Afromosia tree in the DRC

Last month Greenpeace Africa released a report on how the illegal logging sector in the Democratic Republic of Congo (DRC) is in a state of organised chaos, with numerous companies flouting regulations and threatening the country’s vast forests.



“Cut it Out: Illegal Logging in the DRC”, also predicted that this chaos would make it extremely difficult, if not impossible, for traders based in the EU and dealing in DRC timber to comply with the new European Union Timber Regulation (EUTR) that came into force on March 3.

A little over a month later, these concerns and the need for regulation have been demonstrated in the Belgian port of Antwerp, a major entry point into Europe for timber from the DRC. A shipment of 40m3 of Afrormosia (African Teak) by logging company Tala Tina is currently being held by the Belgian authorities after investigative work by Greenpeace Belgium raised questions over its legality.

The EUTR prohibits illegally harvested timber and timber products from being traded on the European market. By doing so, it aims to reduce illegal logging activities, which affects millions of Congolese citizens who depend on forests for their livelihoods, fuels corruption and denies the DRC government tax revenues.

This Afrormosia shipment in Antwerp is an early test for the new regulation. Greenpeace alerted the authorities to the shipment, which is valued up to nearly 61,000 euros.

There are numerous reasons to be suspicious. Firstly, the contract for the concession area in DRC operated by Tala Tina has never been made public, something required by Congolese law. Secondly, no evidence of the “Annual cutting permit” (ACIBO) was found, which is also required by law. Thirdly, very little Afrormosia is actually found in Bandundu province, where Tala Tina has its logging permit. It is therefore possible that the wood was bought by the company from a third party, and the risk that such timber is illegally sourced is very high.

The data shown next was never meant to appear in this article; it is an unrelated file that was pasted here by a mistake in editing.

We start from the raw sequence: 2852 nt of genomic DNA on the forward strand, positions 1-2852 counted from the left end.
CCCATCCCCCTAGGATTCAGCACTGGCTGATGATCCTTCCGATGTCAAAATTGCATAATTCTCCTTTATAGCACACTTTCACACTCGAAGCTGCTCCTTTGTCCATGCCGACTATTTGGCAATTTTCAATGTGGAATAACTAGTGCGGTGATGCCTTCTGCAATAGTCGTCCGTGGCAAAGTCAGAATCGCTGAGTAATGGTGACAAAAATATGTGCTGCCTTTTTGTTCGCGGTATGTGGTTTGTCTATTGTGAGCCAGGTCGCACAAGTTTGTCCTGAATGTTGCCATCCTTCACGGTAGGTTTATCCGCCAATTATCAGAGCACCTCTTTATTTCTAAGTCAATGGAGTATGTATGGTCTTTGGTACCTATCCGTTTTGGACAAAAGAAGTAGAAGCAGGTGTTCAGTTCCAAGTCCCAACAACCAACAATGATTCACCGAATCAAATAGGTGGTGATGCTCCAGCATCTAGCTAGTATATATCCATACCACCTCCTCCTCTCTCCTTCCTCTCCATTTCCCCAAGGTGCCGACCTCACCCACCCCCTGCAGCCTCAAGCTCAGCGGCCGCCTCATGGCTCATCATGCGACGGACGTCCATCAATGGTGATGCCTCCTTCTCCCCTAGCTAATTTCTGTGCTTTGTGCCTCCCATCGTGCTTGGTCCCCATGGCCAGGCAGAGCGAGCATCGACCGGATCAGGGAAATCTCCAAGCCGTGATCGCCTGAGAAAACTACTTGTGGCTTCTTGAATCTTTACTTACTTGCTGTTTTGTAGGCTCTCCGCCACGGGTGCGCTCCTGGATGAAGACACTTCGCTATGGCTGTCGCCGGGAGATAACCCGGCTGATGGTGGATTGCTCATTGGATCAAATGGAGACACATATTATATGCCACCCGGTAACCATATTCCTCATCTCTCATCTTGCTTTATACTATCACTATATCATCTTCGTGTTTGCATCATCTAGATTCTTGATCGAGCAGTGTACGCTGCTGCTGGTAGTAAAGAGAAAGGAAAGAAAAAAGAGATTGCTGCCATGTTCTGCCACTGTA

Sales of Afrormosia are strictly controlled by CITES (Convention on International Trade in Endangered Species of Wild Fauna and Flora), because the species is at risk of extinction. Greenpeace has contacted the CITES authorities in both the DRC and Belgium to express its concern, since the country of export and import are jointly responsible to ensure that trade conditions are respected.

Unfortunately, this is all too often a purely administrative exercise. For high-risk countries such as the DRC, where the sector is riddled with corruption and there are few on-the-ground controls, this is far from enough.

CITES authorities are legally obliged to verify legality in case of doubt - all the more important under the EUTR, which created a “green lane” for CITES-listed timber species entering the EU with a valid certificate. This could become an important loophole if not strictly enforced.

This case provides yet more evidence that the logging sector in the DRC is out of control. It is time for the DRC government to tackle corruption and clamp down on the routine flouting of Congolese law by forestry officials and logging companies, and put their people and forests first.